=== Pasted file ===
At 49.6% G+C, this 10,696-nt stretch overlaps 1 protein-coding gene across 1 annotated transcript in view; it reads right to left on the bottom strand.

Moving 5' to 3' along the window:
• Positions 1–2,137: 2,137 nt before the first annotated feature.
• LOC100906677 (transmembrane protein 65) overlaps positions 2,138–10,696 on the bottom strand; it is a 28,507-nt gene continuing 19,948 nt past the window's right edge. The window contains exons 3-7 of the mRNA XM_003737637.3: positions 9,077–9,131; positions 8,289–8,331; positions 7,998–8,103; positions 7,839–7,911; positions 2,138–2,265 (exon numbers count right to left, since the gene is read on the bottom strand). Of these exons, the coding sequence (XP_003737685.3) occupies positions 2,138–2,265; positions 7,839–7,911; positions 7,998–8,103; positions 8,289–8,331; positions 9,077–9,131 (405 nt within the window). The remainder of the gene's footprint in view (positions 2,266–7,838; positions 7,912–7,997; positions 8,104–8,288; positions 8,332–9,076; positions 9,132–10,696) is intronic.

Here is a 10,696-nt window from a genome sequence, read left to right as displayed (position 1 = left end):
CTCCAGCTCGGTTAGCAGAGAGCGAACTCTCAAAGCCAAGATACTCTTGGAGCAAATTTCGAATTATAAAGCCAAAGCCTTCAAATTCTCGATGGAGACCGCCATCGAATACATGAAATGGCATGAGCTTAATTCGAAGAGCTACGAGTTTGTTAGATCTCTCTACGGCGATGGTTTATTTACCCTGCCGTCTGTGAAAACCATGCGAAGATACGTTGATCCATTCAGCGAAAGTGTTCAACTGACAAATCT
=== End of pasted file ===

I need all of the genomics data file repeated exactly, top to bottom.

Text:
At 49.6% G+C, this 10,696-nt stretch overlaps 1 protein-coding gene across 1 annotated transcript in view; it reads right to left on the bottom strand.

Moving 5' to 3' along the window:
• Positions 1–2,137: 2,137 nt before the first annotated feature.
• LOC100906677 (transmembrane protein 65) overlaps positions 2,138–10,696 on the bottom strand; it is a 28,507-nt gene continuing 19,948 nt past the window's right edge. The window contains exons 3-7 of the mRNA XM_003737637.3: positions 9,077–9,131; positions 8,289–8,331; positions 7,998–8,103; positions 7,839–7,911; positions 2,138–2,265 (exon numbers count right to left, since the gene is read on the bottom strand). Of these exons, the coding sequence (XP_003737685.3) occupies positions 2,138–2,265; positions 7,839–7,911; positions 7,998–8,103; positions 8,289–8,331; positions 9,077–9,131 (405 nt within the window). The remainder of the gene's footprint in view (positions 2,266–7,838; positions 7,912–7,997; positions 8,104–8,288; positions 8,332–9,076; positions 9,132–10,696) is intronic.

Here is a 10,696-nt window from a genome sequence, read left to right as displayed (position 1 = left end):
CTCCAGCTCGGTTAGCAGAGAGCGAACTCTCAAAGCCAAGATACTCTTGGAGCAAATTTCGAATTATAAAGCCAAAGCCTTCAAATTCTCGATGGAGACCGCCATCGAATACATGAAATGGCATGAGCTTAATTCGAAGAGCTACGAGTTTGTTAGATCTCTCTACGGCGATGGTTTATTTACCCTGCCGTCTGTGAAAACCATGCGAAGATACGTTGATCCATTCAGCGAAAGTGTTCAACTGACAAATCT